A look behind the door

Yesterday I had a very special guest:

Johanna, a journalist from our local newspaper, who is writing a series of articles about artists living in our area.
This was a good reason (actually a MUST-DO) to tidy up my workshop, that has become a real mess during the last year.
It was so much fun to meet her and we laughed a lot. She did not know much about electronic cutting machines, so we were creating a little sac in princess style for her daughter.

Johanna took a lot of pictures and I was so glad about my big clearing action, because pics do not hide anything.
Now I am excited about the article and hope it will be published soon.

johanna-und-ich

This was the chance to make my own pictures, too. Most definitely it will not look like that very long :-).
And honestly I still find it messy, but it is a workshop. Maybe you find some solutions helpful for yourself.
Have fun on the little tour!

I started already in January with a new shelf from IKEA to keep all my machines, incl. mini printer, Mint and Xyron in one place, that makes it possible to take them out easily when needed. Who could have known a couple of years ago, that I will have five cutting machines one day. Surely not me!

maschinen

The transparent boxes on top are also from IKEA and cost almost nothing. A great way to keep similar things together and visible. When you have so much stuff you have to see it to find it when it is needed.
In the corner behind the door you can see my wild gears hanging on the wall.
And at the door handle I forgot to take away some of my book projects :-).

tuer

A simple straight box keeps all the heat transfer vinyl rolls.

folienrollen

An assortment of ready-cut sheets I keep in black boxes with colorful labels.
I sell those sheets in my Etsy shop, so I have to have them well sorted. Otherwise it takes ages to pack orders for customers.
The green folder on top keeps the cutting and ironing instructions, that I send with every order.

boxen

On the opposite side you see my work table. I love to work while standing, so it it high, just a board on a cabinet with flat drawers from my fathers former optician shop, just as old as me.
The ironing board is a handy storage place when not needed for ironing.

arbeitsplatte

I keep a big collection of die cuts, scraps, ready cut embellishments and tags in candy boxes. Most of them are test cuts from my own collage sheets and I use them for card making, gift packaging and to dress up packages for customers.

diecuts

And this is the sewing corner.
Since many years I use an industrial sewing machine (left side), a real hard worker I would never give away.
Since one year I have the heat transfer press (the blue thing on the right side), a great addition to the cutting machines.

naehecke

When my mom passed she wanted me to have her old Pfaff sewing machine, which I use now in replacement of a simple machine, that I only used for works the industrial machine doesn’t do: zigzag, embroidery and button holes:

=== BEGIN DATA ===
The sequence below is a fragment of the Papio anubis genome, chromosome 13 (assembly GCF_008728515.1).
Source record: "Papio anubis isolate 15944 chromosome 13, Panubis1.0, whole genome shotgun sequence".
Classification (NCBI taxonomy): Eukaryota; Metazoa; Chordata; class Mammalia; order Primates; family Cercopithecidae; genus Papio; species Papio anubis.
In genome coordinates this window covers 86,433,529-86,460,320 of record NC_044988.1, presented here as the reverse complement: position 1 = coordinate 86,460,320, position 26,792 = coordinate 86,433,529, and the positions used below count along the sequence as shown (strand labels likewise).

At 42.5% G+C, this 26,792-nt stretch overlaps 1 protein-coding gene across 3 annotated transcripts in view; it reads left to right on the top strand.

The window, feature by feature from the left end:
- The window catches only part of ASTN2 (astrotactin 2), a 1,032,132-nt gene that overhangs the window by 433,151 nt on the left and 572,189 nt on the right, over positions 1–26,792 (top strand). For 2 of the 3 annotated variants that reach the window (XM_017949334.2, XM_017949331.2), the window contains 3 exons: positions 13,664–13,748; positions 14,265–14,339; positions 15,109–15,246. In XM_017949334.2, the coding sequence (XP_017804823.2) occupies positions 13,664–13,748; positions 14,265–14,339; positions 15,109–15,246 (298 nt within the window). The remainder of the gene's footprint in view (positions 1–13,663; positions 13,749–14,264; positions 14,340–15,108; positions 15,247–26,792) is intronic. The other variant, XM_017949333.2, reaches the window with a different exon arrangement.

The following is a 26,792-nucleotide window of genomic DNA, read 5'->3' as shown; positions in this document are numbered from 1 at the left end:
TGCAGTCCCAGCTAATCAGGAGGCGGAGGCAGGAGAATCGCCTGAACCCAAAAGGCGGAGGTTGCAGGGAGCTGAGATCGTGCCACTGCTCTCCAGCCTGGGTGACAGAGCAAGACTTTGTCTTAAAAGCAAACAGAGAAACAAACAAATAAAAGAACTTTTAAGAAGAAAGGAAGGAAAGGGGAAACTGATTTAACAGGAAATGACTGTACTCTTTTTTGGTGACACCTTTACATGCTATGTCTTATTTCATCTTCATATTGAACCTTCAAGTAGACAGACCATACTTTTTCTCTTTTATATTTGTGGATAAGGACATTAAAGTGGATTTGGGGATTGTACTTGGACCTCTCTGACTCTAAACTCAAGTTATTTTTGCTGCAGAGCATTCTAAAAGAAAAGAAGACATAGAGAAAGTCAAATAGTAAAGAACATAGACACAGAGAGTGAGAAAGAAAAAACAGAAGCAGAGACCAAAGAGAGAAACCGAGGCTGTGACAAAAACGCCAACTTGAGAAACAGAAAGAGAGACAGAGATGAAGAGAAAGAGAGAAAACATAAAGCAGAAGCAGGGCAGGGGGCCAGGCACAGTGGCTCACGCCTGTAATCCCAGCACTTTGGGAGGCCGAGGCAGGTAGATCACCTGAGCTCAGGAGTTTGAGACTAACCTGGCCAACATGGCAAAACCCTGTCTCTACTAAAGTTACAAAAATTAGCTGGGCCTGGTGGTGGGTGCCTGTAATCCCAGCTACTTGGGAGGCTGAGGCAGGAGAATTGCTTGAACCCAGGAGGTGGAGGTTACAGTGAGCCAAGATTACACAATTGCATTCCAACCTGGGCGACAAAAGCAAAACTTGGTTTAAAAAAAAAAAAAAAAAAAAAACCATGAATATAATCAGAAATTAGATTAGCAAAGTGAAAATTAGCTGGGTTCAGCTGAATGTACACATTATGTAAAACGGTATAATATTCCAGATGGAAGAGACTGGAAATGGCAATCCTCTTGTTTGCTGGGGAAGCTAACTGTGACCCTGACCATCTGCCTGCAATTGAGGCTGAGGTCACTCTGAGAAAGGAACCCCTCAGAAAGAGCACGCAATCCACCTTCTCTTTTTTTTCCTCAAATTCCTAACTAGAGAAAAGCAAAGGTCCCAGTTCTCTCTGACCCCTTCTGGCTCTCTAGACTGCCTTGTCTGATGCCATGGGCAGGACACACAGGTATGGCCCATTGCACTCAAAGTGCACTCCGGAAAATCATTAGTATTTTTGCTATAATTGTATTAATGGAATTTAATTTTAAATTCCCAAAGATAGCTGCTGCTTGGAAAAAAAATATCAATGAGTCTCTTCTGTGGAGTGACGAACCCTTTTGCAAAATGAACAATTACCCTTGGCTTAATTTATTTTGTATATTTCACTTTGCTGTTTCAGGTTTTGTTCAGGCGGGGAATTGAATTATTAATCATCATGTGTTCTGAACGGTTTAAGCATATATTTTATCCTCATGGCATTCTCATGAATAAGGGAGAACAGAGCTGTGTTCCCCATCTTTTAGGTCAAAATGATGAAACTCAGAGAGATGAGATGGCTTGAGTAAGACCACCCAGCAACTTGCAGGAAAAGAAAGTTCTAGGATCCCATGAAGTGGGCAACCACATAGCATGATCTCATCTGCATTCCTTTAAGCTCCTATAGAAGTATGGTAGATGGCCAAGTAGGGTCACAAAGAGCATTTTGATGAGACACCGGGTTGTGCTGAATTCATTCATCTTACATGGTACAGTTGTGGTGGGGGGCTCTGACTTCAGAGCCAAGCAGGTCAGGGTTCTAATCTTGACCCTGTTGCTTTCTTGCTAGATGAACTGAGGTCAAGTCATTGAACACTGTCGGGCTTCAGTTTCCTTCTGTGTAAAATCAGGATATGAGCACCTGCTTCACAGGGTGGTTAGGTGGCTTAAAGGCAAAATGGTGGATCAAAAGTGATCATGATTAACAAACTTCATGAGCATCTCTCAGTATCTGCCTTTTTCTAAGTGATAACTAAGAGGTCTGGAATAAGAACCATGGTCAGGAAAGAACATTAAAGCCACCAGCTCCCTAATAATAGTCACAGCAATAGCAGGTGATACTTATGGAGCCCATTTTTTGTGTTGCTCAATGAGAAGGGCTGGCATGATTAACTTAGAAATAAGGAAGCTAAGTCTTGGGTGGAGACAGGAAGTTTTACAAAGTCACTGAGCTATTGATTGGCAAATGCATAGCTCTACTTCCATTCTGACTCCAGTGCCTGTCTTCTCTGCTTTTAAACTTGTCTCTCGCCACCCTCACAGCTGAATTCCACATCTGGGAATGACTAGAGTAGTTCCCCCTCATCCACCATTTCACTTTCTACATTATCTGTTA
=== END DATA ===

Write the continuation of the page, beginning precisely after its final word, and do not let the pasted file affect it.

But mom’s Pfaff is from such a fantastic quality, so strong, that meanwhile I do almost everything with it.
And the classic look of this antique machine was just perfect to be used in my latest book for the pictures of the sewing projects.

hutnaehen

One look back and the door will be closed again for the next creative mess starting tomorrow morning …

alles

Maybe the most stupid mistake you can make with a gelli plate

…is not to remove the cover from your brand new big size gelli plate before using it.
And it just happened to me. Having my head in the clouds, thinking of many too many other things having on my “plate” right now. After 4 prints I was wondering what was wrong with my acrylic colors today – too cold, too old, dried out… and then I saw it!!!

But let’s just call it artistic freedom and enjoy those much too dry, but interesting looking prints.

Another good thing is, it will never happen again, because the cover sheet now was much too beautiful with my self scanned and cut multi layered stencils, so that I did not clean it. It goes into the package after using just like this.

Enjoy your weekend and happy crafting,

Angelika

gelliplate

gelliplate1

cutting-stencils

gelliprint2

gelliprint3

gelliprint1

gelliprint4

my-studio

 

More spirograph art on t-shirts and shopping bags

And I found more ornaments made with the wild gears, that work to be cut from heat transfer vinyl to be ironed on t-shirt and shopping bags.
I LOVE the irregular motifs made with 3 wheels (another wheel in a big “hole” of the inner wheel) . You have to stop at some point, otherwise it will become a regular circle in the end with too many small shapes.

The start position of the wheels make a big difference how the ornament looks like. I started 3 times to get the result below, that gave me bigger parts to be filled with hand drawn lines.

I also made some ironing tests on shopping bags not expecting, that they are getting so beautifully.
They will make nice presents.

wild-gears-ornament

spirograph-shirt

wild-gears-ornament2

spirograph-shopping-bags

wild-gears-ornament1

This was another test to work with very thin lines. Even with flocked material (velvet htv) it worked well.
The green ornament was a real challenge though and I had to rework the cutting by hand with a craft blade. But I am glad I did it, peeling away the overlapping edges to get 3 different designs of one pattern.

neon-spirographart1

neon-spirographart

neonshirt

Have a great weekend!

Angelika